They feasted and frolicked at births and deaths, and the dead and the unborn were likewise feasted.
Then there was a great scrambling and the Crickets frolicked with them.
The old dog whisked out from between the wheels and frolicked about Johnnie.
In all his poetry there leaped and frolicked "vernal delight and joy."
In the garden Selim became as full of pranks as a little boy; he laughed, frolicked, and Hania helped him with all her soul.
As she grew stronger she frolicked with every human being and every living thing.
Heretofore I had either ignored them or frolicked with them.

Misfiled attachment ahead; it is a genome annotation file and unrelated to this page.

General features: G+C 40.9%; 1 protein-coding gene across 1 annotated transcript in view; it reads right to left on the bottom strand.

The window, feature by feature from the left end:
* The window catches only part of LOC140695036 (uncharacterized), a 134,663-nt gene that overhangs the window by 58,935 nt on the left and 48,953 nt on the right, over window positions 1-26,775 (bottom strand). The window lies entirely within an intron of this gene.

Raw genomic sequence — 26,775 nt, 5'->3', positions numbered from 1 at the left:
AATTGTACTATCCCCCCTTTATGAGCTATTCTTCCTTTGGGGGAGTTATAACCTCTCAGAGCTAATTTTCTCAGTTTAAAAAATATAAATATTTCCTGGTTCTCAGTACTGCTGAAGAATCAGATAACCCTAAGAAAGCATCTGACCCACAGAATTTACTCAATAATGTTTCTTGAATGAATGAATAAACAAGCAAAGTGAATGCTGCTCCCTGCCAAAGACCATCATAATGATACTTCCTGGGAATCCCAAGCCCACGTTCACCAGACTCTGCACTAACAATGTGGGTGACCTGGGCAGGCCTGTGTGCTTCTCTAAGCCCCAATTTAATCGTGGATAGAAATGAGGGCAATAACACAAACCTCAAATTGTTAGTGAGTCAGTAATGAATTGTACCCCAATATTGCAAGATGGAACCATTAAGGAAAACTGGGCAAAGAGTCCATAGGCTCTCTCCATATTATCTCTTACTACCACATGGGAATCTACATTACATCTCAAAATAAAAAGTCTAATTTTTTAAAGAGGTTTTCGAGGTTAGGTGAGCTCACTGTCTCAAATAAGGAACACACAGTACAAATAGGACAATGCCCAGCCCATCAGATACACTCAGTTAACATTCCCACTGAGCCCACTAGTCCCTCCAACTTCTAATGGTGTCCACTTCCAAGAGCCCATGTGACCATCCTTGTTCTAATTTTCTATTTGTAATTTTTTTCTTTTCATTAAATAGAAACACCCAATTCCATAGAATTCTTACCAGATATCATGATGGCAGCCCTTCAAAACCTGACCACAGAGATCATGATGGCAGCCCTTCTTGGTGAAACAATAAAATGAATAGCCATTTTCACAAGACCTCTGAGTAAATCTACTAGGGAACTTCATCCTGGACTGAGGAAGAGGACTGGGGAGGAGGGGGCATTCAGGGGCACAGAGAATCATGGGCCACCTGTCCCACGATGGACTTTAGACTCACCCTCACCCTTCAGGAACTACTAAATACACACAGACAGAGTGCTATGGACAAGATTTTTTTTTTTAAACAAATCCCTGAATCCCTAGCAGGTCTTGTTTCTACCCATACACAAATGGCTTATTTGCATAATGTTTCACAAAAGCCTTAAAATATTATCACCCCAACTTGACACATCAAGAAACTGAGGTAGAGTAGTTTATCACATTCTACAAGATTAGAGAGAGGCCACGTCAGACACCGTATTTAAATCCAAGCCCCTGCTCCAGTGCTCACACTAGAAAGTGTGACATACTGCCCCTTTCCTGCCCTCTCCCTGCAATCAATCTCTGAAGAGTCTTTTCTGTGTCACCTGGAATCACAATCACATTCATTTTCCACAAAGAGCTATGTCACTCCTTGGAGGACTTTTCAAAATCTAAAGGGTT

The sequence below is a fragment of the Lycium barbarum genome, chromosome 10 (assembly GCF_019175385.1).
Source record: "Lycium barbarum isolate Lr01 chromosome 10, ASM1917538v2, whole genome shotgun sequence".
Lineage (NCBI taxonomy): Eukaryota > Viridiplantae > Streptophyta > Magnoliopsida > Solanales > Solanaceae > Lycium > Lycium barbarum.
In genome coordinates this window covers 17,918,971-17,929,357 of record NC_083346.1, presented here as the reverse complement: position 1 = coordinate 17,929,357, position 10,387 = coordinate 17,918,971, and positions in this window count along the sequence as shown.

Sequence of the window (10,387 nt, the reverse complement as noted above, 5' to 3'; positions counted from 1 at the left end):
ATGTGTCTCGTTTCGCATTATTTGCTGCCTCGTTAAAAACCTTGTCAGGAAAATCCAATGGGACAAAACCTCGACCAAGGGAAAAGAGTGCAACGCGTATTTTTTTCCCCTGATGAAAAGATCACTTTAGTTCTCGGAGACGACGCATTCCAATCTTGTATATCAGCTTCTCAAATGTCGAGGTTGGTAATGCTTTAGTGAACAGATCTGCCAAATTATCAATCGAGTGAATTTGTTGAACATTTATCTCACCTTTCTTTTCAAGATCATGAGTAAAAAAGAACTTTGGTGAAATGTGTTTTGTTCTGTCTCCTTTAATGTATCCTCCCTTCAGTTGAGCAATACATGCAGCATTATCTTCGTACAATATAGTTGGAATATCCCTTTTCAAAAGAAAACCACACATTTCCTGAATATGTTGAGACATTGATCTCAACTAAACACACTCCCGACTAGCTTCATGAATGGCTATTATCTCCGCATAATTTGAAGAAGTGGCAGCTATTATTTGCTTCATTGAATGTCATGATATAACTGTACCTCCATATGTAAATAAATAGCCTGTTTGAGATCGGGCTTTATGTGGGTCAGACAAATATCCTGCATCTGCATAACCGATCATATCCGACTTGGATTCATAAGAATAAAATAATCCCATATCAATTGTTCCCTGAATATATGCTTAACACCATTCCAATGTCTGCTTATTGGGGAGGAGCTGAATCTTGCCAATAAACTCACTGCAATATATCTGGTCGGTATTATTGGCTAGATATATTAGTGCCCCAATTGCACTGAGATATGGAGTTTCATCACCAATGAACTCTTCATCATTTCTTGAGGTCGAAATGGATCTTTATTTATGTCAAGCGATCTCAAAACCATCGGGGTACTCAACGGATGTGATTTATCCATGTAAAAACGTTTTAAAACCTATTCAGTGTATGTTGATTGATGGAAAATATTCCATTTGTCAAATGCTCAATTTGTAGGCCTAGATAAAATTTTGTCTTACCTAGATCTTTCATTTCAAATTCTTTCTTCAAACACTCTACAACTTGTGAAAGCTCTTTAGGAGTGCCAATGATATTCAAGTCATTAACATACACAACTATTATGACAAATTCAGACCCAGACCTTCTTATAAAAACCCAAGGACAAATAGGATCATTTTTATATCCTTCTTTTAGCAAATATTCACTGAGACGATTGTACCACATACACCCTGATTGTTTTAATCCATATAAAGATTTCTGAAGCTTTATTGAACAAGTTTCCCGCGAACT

Then for a time, she frolicked with Fluff while Maida read aloud.
There was every day fresh fun in the water,—we frolicked like fishes in their own element.
It was the latter kind I frolicked with on the above-named date.
1530s, as an adjective, "joyous, merry," from Middle Dutch vrolyc (adj.) "happy," from vro- "merry, glad," + lyc "like." Cognate with German fröhlich "happy." The stem is cognate with Old Norse frar "swift," Middle English frow "hasty," from PIE *preu- (see frog (n.1)), giving the whole an etymological sense akin to "jumping for joy." The verb is first attested 1580s. Related: Frolicked; frolicking. As a noun, from 1610s.